COLUMN: Respect the rights of your neighbours
What annoys one person might be perfectly acceptable to another but there's a big difference between respectful and nuisance behaviour '“ and most of us know when this boundary is crossed.
Summer can be a busy time for police and emergency services with incidents of antisocial behaviour, disorder and drink-fuelled violence typically spiking during the warmer months. Too much alcohol can make us lose our inhibitions and behave in a way that is totally out of character – and often this crosses the line into disrespectful or even criminal behaviour. There can be few worse hangovers than those which accompany waking up in a police cell.
As the barbecue season gets underway and schools close their doors for the holidays, our Blue Light workers really are depending on us to respect the rights of our neighbours, fellow partygoers and revellers and to make sensible decisions so we can enjoy a safe and trouble-free summer. It’s about using common sense but what is equally important is tolerance.
We all want our children to be out in the fresh air on a hot summer’s day. We want them to keep active by playing sports rather than being locked behind a computer screen. If it’s just a case of your peace and quiet being momentarily disturbed, have a think about whether the situation constitutes a serious breach of your rights. Sometimes a friendly word can make all the difference and resolve a situation peacefully. However, if the behaviour is having an adverse impact on your quality of life and you feel fearful or threatened by an incident, always contact police. There is specialist support available and robust action will be taken.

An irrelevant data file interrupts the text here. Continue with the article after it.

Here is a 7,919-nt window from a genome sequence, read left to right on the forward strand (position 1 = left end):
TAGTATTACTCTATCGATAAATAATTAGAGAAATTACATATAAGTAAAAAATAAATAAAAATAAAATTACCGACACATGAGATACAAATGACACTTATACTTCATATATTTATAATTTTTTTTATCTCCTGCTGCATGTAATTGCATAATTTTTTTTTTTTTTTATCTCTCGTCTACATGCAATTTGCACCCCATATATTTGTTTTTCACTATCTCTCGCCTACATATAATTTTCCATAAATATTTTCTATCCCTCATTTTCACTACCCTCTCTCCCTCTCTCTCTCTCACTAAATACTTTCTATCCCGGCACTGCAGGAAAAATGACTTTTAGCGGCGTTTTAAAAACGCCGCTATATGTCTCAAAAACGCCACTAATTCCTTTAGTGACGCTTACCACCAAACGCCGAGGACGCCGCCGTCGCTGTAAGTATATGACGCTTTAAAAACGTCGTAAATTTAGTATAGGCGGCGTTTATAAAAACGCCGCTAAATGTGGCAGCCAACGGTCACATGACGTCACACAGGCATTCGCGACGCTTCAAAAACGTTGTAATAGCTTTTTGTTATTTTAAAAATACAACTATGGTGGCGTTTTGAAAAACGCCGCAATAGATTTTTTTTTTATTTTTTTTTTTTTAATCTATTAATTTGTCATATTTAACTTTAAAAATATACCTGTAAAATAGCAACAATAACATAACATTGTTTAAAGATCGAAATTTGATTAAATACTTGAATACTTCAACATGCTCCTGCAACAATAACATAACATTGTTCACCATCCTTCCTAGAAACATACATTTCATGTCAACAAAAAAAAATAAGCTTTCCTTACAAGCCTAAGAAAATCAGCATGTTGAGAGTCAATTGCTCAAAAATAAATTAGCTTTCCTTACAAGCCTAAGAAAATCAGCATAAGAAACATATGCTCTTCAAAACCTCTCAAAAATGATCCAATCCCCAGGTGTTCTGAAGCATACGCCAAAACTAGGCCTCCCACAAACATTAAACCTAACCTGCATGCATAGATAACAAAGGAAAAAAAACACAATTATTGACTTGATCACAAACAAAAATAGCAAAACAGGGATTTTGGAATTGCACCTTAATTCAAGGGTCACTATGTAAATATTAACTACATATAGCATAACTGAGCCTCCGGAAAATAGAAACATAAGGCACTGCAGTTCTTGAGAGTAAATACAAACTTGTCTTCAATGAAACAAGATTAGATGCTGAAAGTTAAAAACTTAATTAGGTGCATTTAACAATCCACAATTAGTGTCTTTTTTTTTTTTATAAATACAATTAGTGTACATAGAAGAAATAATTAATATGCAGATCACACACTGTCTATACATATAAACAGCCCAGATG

Parents face a difficult job during the summer holidays. As well as childcare issues, they have the tricky task of entertaining their offspring which can be an expensive business. Boredom breeds mischief and so I’m extremely grateful to those community organisations across Derbyshire which have devised summer holidays activities programmes to engage youngsters over the next few weeks and keep them focused and positive.
Parents are a vital policing partner during the summer, not only finding a positive outlet for their children’s energy but also helping them to appreciate the impact of unacceptable behaviour on others - whether this is cyberbullying or rowdy behaviour on the street. When children understand the perspectives of others, particularly vulnerable or elderly members of their neighbourhood, they’re less likely to get involved in situations that could cause others unnecessary fear or concern.
It’s also helpful to remind them that not everybody has six weeks off! Working people are up early for a full day’s graft and it’s by no means an easy task with little or no sleep!
There will always be those who act selfishly – adults and young people – but if we can encourage the majority to act sensibly and put themselves in the shoes of others, we’ll all enjoy a peaceful and trouble-free summer.